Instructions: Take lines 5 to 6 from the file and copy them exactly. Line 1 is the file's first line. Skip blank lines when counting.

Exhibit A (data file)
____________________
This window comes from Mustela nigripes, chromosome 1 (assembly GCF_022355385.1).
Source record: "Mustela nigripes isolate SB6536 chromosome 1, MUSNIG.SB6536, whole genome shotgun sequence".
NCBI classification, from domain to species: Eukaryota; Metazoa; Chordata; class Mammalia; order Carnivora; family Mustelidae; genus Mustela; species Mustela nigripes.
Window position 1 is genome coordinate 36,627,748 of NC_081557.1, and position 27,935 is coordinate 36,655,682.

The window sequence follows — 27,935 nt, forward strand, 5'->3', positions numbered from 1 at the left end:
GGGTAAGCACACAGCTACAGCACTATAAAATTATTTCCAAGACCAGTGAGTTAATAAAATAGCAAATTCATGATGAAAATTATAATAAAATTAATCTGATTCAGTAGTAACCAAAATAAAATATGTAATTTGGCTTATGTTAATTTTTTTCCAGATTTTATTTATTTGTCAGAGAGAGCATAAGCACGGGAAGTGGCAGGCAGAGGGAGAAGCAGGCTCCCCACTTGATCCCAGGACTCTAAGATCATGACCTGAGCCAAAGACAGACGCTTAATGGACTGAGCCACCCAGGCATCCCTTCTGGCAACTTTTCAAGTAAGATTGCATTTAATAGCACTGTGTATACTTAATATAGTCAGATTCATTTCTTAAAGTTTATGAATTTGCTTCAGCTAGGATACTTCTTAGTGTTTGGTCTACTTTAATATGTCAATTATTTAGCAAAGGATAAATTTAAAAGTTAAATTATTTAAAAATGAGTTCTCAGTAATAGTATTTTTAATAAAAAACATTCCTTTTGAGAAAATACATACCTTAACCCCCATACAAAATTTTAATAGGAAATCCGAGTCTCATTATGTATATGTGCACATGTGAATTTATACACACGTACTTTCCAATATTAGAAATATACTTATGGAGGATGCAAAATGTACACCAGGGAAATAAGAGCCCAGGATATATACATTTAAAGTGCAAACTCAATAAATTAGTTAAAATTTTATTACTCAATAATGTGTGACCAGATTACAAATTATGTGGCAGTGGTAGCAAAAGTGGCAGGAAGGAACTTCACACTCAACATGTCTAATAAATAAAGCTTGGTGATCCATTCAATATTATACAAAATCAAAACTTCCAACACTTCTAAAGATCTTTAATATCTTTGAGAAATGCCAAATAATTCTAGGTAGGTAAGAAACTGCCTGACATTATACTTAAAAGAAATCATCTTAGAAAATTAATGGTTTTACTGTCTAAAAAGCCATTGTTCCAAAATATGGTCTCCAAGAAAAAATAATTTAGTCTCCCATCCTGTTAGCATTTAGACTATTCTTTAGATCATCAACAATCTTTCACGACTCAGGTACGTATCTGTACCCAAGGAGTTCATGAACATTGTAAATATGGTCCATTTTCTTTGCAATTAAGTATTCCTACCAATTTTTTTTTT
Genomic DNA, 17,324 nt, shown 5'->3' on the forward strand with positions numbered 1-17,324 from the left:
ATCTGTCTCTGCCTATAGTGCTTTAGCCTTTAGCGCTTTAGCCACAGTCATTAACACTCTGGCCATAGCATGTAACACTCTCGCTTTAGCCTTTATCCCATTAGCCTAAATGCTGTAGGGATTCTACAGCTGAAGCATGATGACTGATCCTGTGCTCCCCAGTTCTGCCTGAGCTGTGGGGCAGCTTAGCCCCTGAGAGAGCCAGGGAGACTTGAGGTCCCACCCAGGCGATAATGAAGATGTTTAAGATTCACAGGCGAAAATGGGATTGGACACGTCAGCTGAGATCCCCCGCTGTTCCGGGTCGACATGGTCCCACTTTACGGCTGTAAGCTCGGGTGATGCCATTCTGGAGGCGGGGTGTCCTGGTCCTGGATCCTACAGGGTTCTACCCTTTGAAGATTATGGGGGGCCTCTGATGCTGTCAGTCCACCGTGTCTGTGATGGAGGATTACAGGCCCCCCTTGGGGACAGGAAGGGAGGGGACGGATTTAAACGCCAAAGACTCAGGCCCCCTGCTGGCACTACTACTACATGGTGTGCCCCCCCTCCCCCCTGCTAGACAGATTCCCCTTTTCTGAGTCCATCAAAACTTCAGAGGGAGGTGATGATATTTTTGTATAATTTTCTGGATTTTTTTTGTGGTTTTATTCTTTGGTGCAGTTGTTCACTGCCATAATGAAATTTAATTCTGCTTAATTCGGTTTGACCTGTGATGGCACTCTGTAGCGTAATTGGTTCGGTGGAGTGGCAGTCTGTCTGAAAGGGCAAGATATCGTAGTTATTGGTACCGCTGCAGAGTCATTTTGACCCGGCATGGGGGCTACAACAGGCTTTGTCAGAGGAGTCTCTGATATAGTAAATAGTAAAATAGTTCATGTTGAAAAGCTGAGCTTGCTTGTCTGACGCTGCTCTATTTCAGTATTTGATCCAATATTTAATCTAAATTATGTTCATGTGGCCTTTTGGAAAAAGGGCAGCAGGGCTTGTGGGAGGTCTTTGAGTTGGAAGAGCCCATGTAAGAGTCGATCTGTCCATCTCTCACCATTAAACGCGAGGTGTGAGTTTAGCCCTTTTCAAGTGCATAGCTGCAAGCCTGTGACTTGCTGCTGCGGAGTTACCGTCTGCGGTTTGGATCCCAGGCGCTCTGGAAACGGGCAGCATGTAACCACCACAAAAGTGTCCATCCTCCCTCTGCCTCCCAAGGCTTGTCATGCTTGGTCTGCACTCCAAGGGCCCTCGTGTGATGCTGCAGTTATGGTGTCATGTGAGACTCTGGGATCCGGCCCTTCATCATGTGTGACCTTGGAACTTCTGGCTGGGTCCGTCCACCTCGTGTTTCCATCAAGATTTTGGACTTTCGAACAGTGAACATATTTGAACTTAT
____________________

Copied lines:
The window sequence follows — 27,935 nt, forward strand, 5'->3', positions numbered from 1 at the left end:
GGGTAAGCACACAGCTACAGCACTATAAAATTATTTCCAAGACCAGTGAGTTAATAAAATAGCAAATTCATGATGAAAATTATAATAAAATTAATCTGATTCAGTAGTAACCAAAATAAAATATGTAATTTGGCTTATGTTAATTTTTTTCCAGATTTTATTTATTTGTCAGAGAGAGCATAAGCACGGGAAGTGGCAGGCAGAGGGAGAAGCAGGCTCCCCACTTGATCCCAGGACTCTAAGATCATGACCTGAGCCAAAGACAGACGCTTAATGGACTGAGCCACCCAGGCATCCCTTCTGGCAACTTTTCAAGTAAGATTGCATTTAATAGCACTGTGTATACTTAATATAGTCAGATTCATTTCTTAAAGTTTATGAATTTGCTTCAGCTAGGATACTTCTTAGTGTTTGGTCTACTTTAATATGTCAATTATTTAGCAAAGGATAAATTTAAAAGTTAAATTATTTAAAAATGAGTTCTCAGTAATAGTATTTTTAATAAAAAACATTCCTTTTGAGAAAATACATACCTTAACCCCCATACAAAATTTTAATAGGAAATCCGAGTCTCATTATGTATATGTGCACATGTGAATTTATACACACGTACTTTCCAATATTAGAAATATACTTATGGAGGATGCAAAATGTACACCAGGGAAATAAGAGCCCAGGATATATACATTTAAAGTGCAAACTCAATAAATTAGTTAAAATTTTATTACTCAATAATGTGTGACCAGATTACAAATTATGTGGCAGTGGTAGCAAAAGTGGCAGGAAGGAACTTCACACTCAACATGTCTAATAAATAAAGCTTGGTGATCCATTCAATATTATACAAAATCAAAACTTCCAACACTTCTAAAGATCTTTAATATCTTTGAGAAATGCCAAATAATTCTAGGTAGGTAAGAAACTGCCTGACATTATACTTAAAAGAAATCATCTTAGAAAATTAATGGTTTTACTGTCTAAAAAGCCATTGTTCCAAAATATGGTCTCCAAGAAAAAATAATTTAGTCTCCCATCCTGTTAGCATTTAGACTATTCTTTAGATCATCAACAATCTTTCACGACTCAGGTACGTATCTGTACCCAAGGAGTTCATGAACATTGTAAATATGGTCCATTTTCTTTGCAATTAAGTATTCCTACCAATTTTTTTTTT